As one would expect, the questions deriving from the aforementioned facts are many. Did the creators of the Parthenon know these numbers and their importance? And if so, how did they manage to include them in such detail and accuracy in a building which we can’t replicate today even with all our technology and know-how?
How could the ancient Greeks, or more precisely, Ictinus, Callicrates, and Phidias, be aware of the Golden Ratio when Midhat J. Gazalé and so many other scholars assure us that it was not until Euclid came along that the Golden Ratio's mathematical properties were studied?
Phidias Showing the Frieze of the Parthenon to his Friends. (Public Domain)
How did they know of the Fibonacci Sequence when it was first officially recorded in 1202, almost 1,700 years after the Parthenon was constructed? And most importantly, how could the Parthenon's façade, as well as many of its particular elements, be circumscribed by golden rectangles when the computer technology we take for granted today didn’t exist back then to create such forms?
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To all these questions many more can be added as one searches to discover the specific details of the functions and mysteries of the sacred temple; such as, how was the building lit when there were no windows and, even more oddly, no traces of soot have been found, which excludes the use of torches?
Signals in the Sunlight
Another mystery that many experts in various fields have unsuccessfully tried to answer is why, during the day when there is sunlight, do the drop shadows created around the temple always appear to point to other specific destination points in Greece? Which exact points they show and why this happens, or if there’s any special meaning behind this occurrence, has been investigated by scientists for ages, but opinions vary greatly, preventing us from reaching a solution.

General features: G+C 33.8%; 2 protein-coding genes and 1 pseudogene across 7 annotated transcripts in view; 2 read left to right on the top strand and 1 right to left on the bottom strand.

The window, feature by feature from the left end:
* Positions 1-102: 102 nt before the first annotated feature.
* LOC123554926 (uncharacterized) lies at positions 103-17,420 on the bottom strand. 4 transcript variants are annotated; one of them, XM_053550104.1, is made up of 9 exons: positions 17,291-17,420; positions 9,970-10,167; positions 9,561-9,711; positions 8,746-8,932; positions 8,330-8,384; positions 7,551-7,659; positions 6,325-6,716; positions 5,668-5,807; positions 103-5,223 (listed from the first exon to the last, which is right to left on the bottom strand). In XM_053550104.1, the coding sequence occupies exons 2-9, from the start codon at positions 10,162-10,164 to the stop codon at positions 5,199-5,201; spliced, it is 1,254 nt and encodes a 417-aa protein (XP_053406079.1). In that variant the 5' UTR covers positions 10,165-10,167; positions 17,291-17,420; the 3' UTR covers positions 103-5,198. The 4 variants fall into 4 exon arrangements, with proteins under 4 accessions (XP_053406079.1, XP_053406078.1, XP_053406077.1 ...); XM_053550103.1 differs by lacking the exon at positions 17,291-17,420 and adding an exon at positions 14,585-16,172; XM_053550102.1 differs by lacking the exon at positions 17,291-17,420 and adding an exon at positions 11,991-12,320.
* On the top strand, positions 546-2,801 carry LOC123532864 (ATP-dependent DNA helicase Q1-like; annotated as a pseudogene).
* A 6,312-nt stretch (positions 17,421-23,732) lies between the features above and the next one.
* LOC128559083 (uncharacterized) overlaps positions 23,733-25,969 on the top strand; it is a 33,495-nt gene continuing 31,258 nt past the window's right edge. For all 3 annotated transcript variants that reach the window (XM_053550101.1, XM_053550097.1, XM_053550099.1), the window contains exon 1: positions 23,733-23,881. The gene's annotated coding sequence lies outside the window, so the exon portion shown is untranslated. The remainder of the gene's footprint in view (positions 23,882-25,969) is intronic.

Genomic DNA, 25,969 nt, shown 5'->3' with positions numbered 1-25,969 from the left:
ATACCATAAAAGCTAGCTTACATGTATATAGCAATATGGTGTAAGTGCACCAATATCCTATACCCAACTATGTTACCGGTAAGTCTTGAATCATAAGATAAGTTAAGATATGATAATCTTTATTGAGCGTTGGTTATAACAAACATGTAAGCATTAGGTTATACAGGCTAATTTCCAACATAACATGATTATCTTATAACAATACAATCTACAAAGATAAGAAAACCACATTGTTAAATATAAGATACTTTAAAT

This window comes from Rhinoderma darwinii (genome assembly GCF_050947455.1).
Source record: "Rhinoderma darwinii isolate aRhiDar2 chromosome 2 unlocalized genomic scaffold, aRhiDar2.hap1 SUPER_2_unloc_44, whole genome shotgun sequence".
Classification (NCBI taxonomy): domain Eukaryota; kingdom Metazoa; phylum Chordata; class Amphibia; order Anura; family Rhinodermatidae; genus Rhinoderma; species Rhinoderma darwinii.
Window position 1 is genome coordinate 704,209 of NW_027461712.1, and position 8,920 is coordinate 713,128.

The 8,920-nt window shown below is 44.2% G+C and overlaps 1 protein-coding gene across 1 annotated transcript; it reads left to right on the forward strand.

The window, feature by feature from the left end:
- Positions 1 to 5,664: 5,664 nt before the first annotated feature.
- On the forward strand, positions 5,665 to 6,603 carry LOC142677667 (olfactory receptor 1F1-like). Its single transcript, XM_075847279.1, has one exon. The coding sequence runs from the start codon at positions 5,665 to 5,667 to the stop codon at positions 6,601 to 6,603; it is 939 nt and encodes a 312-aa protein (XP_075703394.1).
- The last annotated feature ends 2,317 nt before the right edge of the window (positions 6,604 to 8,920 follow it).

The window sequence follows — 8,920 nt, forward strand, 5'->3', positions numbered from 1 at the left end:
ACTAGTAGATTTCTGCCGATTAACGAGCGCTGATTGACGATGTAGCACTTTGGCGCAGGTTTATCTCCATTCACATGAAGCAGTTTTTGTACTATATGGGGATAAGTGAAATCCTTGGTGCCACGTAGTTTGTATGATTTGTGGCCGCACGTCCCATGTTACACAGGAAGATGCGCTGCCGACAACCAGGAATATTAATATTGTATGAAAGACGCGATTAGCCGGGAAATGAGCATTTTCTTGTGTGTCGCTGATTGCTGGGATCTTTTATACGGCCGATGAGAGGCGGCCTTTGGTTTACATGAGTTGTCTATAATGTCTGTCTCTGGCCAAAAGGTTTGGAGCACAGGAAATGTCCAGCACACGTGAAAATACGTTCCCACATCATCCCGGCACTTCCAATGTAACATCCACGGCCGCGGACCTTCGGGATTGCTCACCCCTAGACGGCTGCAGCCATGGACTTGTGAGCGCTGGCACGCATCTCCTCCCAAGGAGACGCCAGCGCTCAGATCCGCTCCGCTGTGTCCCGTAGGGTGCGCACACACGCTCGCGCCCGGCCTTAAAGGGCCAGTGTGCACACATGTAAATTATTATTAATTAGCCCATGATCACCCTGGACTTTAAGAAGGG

Despite all the scientific, paranormal and mythical mysteries surrounding its legend, the Parthenon remains the cradle of Western civilization—and undoubtedly one of the most significant monuments of humankind as a whole.
And it continues to attract millions of curious visitors every year. The only sure thing is that we can only learn and benefit from the iconic monument, its unlocked codes and artistic features, which hopefully will be deciphered in the near future.
The Parthenon is a hugely impressive monument. (TTstudio /Adobe Stock)
Bonus Facts About the Parthenon
- The Parthenon is often called sacred because it was dedicated to the goddess Athena, whom the people of Athens considered their patron and guardian of the city.
- The temple was built under Pericles’s rule, who is considered to be the greatest Athenian statesman ever and the one who gets credited with the birth of democracy as well.
- The most impressive and glorious part of the Parthenon unfortunately doesn’t exist anymore. It was a gigantic statue of Athena designed and sculpted by Phidias. It was created with elephant ivory and gold and, of course, was dedicated to her.
- Phidias was also the craftsman who sculpted the statue of Zeus at Olympia, which was one of the Seven Wonders of the ancient world.
- The Parthenon is considered to be the most copied building in history. Some of the most famous buildings that have been based on it include The New York Stock Exchange, the Reichstag building in Berlin, and the main entrance of the White House.
Reconstruction of the Acropolis and Areus Pagus in Athens, Leo von Klenze, 1846. (Public Domain)
Top Image: The majestic and mysterious Parthenon in Athens, Greece. Source: sea and sun /Adobe Stock
By Theodoros II
Updated on January 13, 2021.